SPSFC Book Review: “What Branches Grow” by T.S. Beier

The SPSFC started with 300 books and narrowed it down to 30 semi-finalists. I’ll be reviewing every semi-finalist, as well as several books from other group’s slush piles that looked interesting to me.

What Branches Grow by T.S. Beier

The United States appears to be an apocalyptic, burned out husk at the beginning of Where Branches Grow. The action starts in Churchill, a town named after its vicious mayor, Church. Gennero, a guard who works for Mayor Church, is confronted by his own humanity and inhumanity when he meats Delia, a woman crossing the wasteland in search of a forlorn hope.

Beier presents a cynical yet realistic look at the various ways people would react in such circumstances, and Church is a prime example. He fully embraces slavery (until forced to abandon it), near-slavery, forced prostitution (seemingly including minors), uses violence with casual ease, and more. The world is certainly a grim place, and as a reader I could almost feel the grit, grime, and disgusting morals seeping in as I read the book. Church is not the only example as time and again the main characters encounter new challenges and atrocities in a wasted landscape. Religion used for oppression rears its ugly head, though there is a surprising depth to some of the discussion surrounding religion in the post-apocalypse.

Delia and Gennero are the stars here, though they start to grab a ragtag group of characters who come and go, fading in and out of the story in ways of varying importance as the story goes on. The plot doesn’t ever drag, which is impressive given the 400+ page length of the novel. Beier keeps the action moving and when she does slow down for character development, it works well without becoming too slow. That’s another major strength of the novel, as I’ve found post-apocalyptic stories can sometimes get bogged down in lengthy scenes of depressing waste or destruction. Yes, there’s plenty of that here, but Beier either has it play out in ways that show direct impact on the characters or has enough action to accompany it that it never feels too much like a drag.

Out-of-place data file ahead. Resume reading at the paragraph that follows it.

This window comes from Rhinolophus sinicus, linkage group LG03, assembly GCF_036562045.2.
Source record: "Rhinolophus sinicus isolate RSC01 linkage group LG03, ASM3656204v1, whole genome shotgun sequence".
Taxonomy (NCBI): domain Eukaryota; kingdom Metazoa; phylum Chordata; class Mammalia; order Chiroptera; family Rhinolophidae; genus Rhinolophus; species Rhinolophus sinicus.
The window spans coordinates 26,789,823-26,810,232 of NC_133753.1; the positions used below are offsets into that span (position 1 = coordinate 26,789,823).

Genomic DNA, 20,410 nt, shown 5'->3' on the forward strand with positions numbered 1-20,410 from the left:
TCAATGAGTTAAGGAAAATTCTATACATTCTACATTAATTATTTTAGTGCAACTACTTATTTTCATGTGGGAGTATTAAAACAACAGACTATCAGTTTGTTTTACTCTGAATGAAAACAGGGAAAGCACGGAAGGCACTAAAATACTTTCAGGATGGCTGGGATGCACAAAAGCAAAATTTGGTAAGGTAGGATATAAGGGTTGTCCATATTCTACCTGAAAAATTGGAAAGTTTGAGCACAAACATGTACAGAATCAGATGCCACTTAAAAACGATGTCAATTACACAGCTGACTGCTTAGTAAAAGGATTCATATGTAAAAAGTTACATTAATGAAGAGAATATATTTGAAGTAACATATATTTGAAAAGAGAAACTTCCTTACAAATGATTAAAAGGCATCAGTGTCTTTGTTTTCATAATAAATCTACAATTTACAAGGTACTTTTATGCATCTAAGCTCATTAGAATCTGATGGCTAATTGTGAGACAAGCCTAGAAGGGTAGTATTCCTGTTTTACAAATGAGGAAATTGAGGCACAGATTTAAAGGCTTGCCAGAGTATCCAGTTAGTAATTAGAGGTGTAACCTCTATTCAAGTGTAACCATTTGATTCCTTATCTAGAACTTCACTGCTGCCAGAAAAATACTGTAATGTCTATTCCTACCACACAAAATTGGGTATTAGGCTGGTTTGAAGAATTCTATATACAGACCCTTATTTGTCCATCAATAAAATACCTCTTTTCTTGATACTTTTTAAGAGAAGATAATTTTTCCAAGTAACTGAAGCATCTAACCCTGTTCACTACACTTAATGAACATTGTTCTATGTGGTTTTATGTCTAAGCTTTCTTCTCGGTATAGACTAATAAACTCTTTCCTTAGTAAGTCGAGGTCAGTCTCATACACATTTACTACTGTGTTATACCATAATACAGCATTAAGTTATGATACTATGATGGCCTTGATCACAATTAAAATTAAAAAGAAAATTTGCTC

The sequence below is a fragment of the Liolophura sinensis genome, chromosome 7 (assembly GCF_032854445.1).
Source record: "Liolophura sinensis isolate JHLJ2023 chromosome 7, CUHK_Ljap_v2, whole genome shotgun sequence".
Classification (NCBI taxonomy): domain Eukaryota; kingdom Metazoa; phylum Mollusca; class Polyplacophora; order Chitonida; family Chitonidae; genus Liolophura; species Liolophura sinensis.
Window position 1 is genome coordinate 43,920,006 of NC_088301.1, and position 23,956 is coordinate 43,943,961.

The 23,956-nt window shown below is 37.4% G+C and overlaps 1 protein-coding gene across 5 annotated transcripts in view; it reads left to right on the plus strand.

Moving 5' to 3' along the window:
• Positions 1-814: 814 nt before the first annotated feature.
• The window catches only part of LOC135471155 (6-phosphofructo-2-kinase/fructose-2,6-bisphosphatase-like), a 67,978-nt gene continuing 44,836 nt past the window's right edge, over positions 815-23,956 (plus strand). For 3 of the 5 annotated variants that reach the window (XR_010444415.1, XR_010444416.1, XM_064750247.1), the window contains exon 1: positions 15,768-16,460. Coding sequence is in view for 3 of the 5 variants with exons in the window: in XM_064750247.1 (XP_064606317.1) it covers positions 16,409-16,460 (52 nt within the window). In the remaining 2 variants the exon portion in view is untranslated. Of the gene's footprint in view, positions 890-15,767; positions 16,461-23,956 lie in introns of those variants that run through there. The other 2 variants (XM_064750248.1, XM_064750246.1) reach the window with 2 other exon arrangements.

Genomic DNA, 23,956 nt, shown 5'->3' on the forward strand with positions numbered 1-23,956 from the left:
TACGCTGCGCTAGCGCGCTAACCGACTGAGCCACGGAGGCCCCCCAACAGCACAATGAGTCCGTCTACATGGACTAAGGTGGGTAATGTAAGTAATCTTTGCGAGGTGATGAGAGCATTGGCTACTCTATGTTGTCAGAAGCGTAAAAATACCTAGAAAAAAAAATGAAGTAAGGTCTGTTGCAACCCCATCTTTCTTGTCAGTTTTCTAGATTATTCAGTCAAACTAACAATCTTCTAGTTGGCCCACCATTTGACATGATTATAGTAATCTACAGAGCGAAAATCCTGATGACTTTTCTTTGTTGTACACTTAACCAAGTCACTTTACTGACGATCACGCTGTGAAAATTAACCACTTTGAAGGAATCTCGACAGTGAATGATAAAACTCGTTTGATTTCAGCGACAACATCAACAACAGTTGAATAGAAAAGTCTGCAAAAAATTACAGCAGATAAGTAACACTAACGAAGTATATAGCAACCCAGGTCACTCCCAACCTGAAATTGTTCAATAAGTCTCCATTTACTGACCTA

My own enjoyment of the novel was impacted some by the occasional scenes or descriptions of violence and sexual violence. Beier doesn’t get too detailed–usually–but the relentlessly dark feel of most of the novel becomes pretty depressing eventually. One character late in the book brings some much-needed comic relief, but it’s almost too little, too late at that point. Another difficulty I had with the novel was the way some of the characters developed. It’s not that they were unbelievable, per se, but much of the development was a tad too predictable from the beginning. I’m a reader who avoids trying to guess what’s going to happen (I like to just enjoy the ride), and I still saw several of the twists coming before they hit. That took away some of the impact, though Beier’s characters are well done overall.

What Branches Grow is a great read for fans of post-apocalyptic stories with a dark bent. Beier writes with skill that makes the novel something fans of sci-fi more generally will enjoy, as well.

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